When “adlabs6″ reviewed Lunar Flight, I was quite impressed by the quality of the sim. I was expecting a cheap Lunar Lander knock-off with cheesy goals and arcade music, but the admittedly basic controls and simplified simulation physics are packed around a very addictive experience.
In case you’re not familiar with Shovsoft’s Lunar Flight, the game puts you into a simplified cockpit of the Apollo Lunar Excursion Module (LEM) on the Moon. This modern day rehash brings the classic challenge into a 3D world with stunning graphics, a moody soundtrack, and real astronaut sound bytes. In addition to adding depth in the geometrical sense, Shovsoft has added depth to the gameplay as well, including several challenging mission types (cargo transport, data survey, and searching for lost cargo pods) and time trial missions with a networked Leaderboard to show off your mad LEM piloting skills.
It’s like Planet Express, except with a LEM! And no Zoidberg.
Descending in for yet another perfect landing. Aww yeah!
Recently, Shovsoft has taken Lunar Flight to new heights, specifically to the Martian plains, and now puts LEM pilots to the test with the higher gravity and atmosphere of Mars. If dealing with 2.3x the gravity and aerodynamic forces isn’t challenging enough for you, Shovsoft also simulates dust storms on the surface of Mars which greatly reduce visibility in addition to making aerodynamic flight even more challenging for the little bug.
New features include:
- Simulated Mars physics
- Dynamic Dust Storm System
- Crosswind forces
- 12 Time Trial Routes with Leaderboards
- 16 Survey Locations
- 10 Cargo Locations
- New Highest Rank – Level 8 “Elite” (with 500,000 extra points)
- 6 New Achievements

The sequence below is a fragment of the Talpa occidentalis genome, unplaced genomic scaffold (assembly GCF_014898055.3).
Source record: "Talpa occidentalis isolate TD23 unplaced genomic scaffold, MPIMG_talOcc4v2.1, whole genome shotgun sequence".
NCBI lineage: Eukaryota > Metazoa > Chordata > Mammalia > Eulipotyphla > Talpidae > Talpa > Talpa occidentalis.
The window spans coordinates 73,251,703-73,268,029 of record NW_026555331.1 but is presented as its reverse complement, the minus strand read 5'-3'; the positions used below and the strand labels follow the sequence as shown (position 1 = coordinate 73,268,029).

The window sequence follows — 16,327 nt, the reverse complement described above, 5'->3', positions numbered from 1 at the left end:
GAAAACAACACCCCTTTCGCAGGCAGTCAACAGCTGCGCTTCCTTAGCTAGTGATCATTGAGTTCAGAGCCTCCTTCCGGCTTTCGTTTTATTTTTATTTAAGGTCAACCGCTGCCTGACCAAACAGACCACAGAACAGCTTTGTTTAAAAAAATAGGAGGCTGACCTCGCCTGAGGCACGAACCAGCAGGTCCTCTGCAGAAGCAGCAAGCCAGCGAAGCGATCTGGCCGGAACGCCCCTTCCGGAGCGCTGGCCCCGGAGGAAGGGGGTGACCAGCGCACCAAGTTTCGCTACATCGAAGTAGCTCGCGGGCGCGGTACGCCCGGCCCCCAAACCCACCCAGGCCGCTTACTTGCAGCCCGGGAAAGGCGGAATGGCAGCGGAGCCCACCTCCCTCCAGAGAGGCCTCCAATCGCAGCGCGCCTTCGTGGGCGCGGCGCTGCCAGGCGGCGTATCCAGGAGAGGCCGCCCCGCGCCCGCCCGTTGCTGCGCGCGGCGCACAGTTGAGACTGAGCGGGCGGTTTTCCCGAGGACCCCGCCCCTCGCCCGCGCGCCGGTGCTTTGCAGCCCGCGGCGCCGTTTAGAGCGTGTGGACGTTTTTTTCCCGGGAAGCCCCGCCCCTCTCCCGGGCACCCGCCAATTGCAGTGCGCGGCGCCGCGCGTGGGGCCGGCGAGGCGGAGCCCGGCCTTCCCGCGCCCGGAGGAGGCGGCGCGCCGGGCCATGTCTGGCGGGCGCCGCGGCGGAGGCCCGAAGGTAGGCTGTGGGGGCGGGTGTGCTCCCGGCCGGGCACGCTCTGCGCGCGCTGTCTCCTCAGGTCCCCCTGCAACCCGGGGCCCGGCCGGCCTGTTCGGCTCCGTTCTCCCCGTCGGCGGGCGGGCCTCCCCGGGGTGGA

Here is a video of the Lunar Flight LEM in action in the Martian atmosphere. Note that this video is sped up 4x normal speed, but still gives a good impression of what it’s like to fly around on the surface of a “Shovsoftian” Mars.
Not only does version 1.6 come with the Mars map, but, as an added bonus, all the maps are unlocked so you can jump straight to the Mars map as soon as you start the sim up.
“Expert”, you say?
If you do jump straight to the Mars map, however, you’re in for an unpleasant surprise. While the map is unlocked and technically flyable, the Lunar Lander you start off with is so underpowered that even when flying without any cargo you have to keep your thrust at 85% just to match Mars’ gravitational force. The starting Lander is also so inefficient that you’ll burn through all your fuel at this rate in a handful of seconds, making anything more than hop up and down on the launch pad downright deadly.
I would have gotten away with it, too, if it hadn’t been for those meddling gravitons!
Who Has the Controls?
Speaking of deadly, my first three flights ended up in explosions on the launch pad due to bizarre controller inputs. Even after reading adlabs’ control setup recommendations and reading through the Lunar Flight documentation, I just could not get my X52 Pro or CH Pro Pedals to work properly in this game. I ended up deleting all controller inputs and used the keyboard exclusively for all my flights. While I know the control experience could be much better, I found the game was quite playable and even enjoyable using just the keyboard inputs.
“Thank you for calling AAA Mars. A service vehicle will arrive at your location in approximately 9 months.
Thank you for waiting, we appreciate your patience.”
After a few frustratingly short and disastrous sorties on the Martian surface, I transferred back to the lunar surface to rack up some extra points (XPs). As adlabs points out in his review, the missions, while simple and repetitive, are quite addicting, and I had upgraded my LEM to a thrust level of 2 (out of 3) in a pretty short time, which meant I had a bit more thrust margin to play with in heavier gravity. On to Mars!
The Mars map certainly piqued my… Curiosity! Bwahahaha!
Sadly, the skill set I picked up on my remarkably short lunar career did not port well to Mars. The aerodynamic drag forces are quite significant in even the very thin atmosphere of Mars, requiring a constant application of forward thrust just to stay at the same speed. The higher gravity also meant I was burning a lot of fuel just maintaining altitude, resulting in a miles-per-gallon ratio that even Detroit would cringe at. I had to learn to use my lander as a missile instead of a low-g leap-frogger, a feat much easier said than done. The higher rate of gravity meant I had even less time to react to situations as they popped-up, resulting in frequent rendezvous with uncontrolled closure rates (i.e., crashes).
“Uh, Houston… we… <sigh> …never mind.”
Using the descent stage as a cruise stage.